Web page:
Head Start’s Future: Perspectives from the Bush Administration, Congress, States, Advocates and Researchers

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The Bush Administration’s proposal to give states more control over funds for Head Start programs met with strong resistance at a May 7 forum hosted by the Brookings Institution. President Bush’s efforts to make significant changes in the program are just the most recent proposals for change to President Lyndon B. Johnson’s domestic program, which is essentially unchanged since it was established in 1965. Since Head Start is up for reauthorization this year, policy experts and Head Start practitioners met to discuss the program’s future and the impact of the possible program revisions. Currently, the program serves almost 1 million children with a budget of nearly $7 billion.

Margaret Spellings, Assistant to the President for Domestic Policy, insisted that there was no effort to undermine or weaken the program that serves low-income 3- and 4-year-olds. But since there was very little ability for the states to communicate with the federal government on this popular program, Spellings said the administration wants to give states, regions or communities the opportunity to be more active. She added that the proposal would maintain the current level of social, health and nutrition services and stipulate a system of accountability.

Congressman George Miller (D-CA) protested Spellings’ remarks, saying that “states haven’t embraced the idea and haven’t stepped up” to the plate. As the Senior Democrat on the House Education and the Workforce Committee, he cited the current trend of states cutting their foster care, education and social services budgets and warned the same could happen to Head Start if the states had more control of funding.

“To suggest that we’ve met the quality assurances of this program is false,” Miller added, saying he feared the program would get diluted.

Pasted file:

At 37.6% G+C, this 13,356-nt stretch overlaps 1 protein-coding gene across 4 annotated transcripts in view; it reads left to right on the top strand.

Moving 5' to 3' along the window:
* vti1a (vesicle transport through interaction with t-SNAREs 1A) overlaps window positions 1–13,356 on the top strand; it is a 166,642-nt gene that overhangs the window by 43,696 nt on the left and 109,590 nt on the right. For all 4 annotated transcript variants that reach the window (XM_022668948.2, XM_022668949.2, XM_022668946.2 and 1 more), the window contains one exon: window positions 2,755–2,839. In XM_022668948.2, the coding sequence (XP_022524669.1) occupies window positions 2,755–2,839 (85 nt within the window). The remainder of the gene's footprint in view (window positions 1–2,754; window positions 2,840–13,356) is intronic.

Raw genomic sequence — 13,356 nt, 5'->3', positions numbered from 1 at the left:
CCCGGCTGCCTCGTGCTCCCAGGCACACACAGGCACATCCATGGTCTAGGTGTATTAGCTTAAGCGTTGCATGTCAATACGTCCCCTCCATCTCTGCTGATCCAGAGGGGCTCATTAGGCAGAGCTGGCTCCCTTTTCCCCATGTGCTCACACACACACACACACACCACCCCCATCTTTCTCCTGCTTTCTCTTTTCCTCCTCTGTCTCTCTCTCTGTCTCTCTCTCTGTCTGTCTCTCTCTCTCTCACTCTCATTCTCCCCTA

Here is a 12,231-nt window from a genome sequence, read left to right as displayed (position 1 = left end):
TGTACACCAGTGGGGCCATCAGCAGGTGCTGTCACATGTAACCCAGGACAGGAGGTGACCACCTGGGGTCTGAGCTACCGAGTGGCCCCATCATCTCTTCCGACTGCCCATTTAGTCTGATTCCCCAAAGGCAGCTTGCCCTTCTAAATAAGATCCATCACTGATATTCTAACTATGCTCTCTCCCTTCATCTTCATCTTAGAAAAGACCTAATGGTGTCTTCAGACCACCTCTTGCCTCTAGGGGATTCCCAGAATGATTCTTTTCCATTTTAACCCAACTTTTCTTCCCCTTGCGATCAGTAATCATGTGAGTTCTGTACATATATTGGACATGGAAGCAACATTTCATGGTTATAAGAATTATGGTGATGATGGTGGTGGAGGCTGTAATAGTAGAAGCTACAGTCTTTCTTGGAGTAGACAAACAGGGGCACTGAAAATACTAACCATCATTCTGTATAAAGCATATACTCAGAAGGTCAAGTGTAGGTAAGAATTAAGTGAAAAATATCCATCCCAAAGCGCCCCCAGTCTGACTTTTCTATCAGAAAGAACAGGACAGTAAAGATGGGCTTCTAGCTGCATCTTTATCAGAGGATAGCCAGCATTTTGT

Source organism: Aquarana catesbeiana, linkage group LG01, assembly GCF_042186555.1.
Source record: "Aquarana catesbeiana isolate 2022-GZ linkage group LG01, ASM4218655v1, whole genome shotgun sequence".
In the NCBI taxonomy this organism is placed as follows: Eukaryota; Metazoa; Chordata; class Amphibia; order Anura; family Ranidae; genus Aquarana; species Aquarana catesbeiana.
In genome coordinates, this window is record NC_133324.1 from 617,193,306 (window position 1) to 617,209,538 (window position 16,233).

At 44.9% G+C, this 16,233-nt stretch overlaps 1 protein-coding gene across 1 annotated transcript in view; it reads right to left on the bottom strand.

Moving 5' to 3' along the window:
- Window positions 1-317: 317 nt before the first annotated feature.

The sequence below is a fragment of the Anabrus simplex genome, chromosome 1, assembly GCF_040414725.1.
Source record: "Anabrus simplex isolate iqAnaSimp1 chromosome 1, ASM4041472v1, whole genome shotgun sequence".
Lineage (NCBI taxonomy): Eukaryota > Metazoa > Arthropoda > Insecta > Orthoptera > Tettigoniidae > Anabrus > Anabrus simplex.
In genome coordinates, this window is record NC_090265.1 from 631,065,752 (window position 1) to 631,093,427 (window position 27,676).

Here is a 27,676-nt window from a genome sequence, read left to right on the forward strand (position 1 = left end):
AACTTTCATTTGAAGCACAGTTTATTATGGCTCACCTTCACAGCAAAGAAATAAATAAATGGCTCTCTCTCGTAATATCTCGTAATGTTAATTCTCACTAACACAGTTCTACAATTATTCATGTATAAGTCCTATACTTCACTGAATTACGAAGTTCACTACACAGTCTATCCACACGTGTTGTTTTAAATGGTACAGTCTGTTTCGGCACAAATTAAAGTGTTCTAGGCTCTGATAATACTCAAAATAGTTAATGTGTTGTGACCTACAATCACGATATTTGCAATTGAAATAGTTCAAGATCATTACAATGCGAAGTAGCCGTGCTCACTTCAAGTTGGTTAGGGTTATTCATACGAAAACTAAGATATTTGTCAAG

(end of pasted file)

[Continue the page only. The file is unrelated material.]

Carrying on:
He said that handing control of Head Start over to states was “like handing your children over to Michael Jackson.”

Congressman Michael Castle (R-DE), chairman of the House Education and the Workforce subcommittee, defended Head Start as “doing more than a good job” but conceded that Head Start children are not at the same level as other kids their age.

State experts also had much to say about the need for better coordination between states and the federal government and their fears that the President’s proposal would weaken Head Start.

Dr. Edward Zigler, Director of Yale’s Center in Child Development and Social Policy, asserted that handing control over to states would be “an unacceptable risk to 900,000 children” enrolled in the program and that improving Head Start “can be achieved by less Draconian means.”

Zigler, who developed Head Start’s first Performance Standards, said that all evidence indicates that federally-run programs are superior to state-run pre-K programs and that states have never been able to mount quality control, pointing to recent pre-K program cuts in Massachusetts, Tennessee and a proposal for cuts in New York.

Head Start currently requires 50 percent of its teachers to hold an Associates degree, but experts like Zigler contend that the program should attract teachers with a Bachelor’s degree if the quality of the program is to improve. He believes the President’s current proposal of a 2 percent pay increase would not be sufficient to meet that goal.

Zigler proposed a task force led by Dr. Wade Horn, Assistant Secretary for Administration for Children and Families at the Department of Health and Human Services, to explore possibilities for improving Head Start.

Mississippi’s Superintendent of Education Henry Johnson was ambivalent about the proposal to shift funding to states but added that public policy should not be made without the input of Head Start program officials. Anything less, he said, would be “disastrous.”

One such official, Ron Hearndon, Director of the Albina Head Start Program in Portland, Oregon, spoke not only about the current President’s proposal but proposals from other Administrations. Borrowing on nearly 30 years’ experience, Hearndon pointed to the common mistake of the past few Administrations to change Head Start programs without significant input from experts in the field.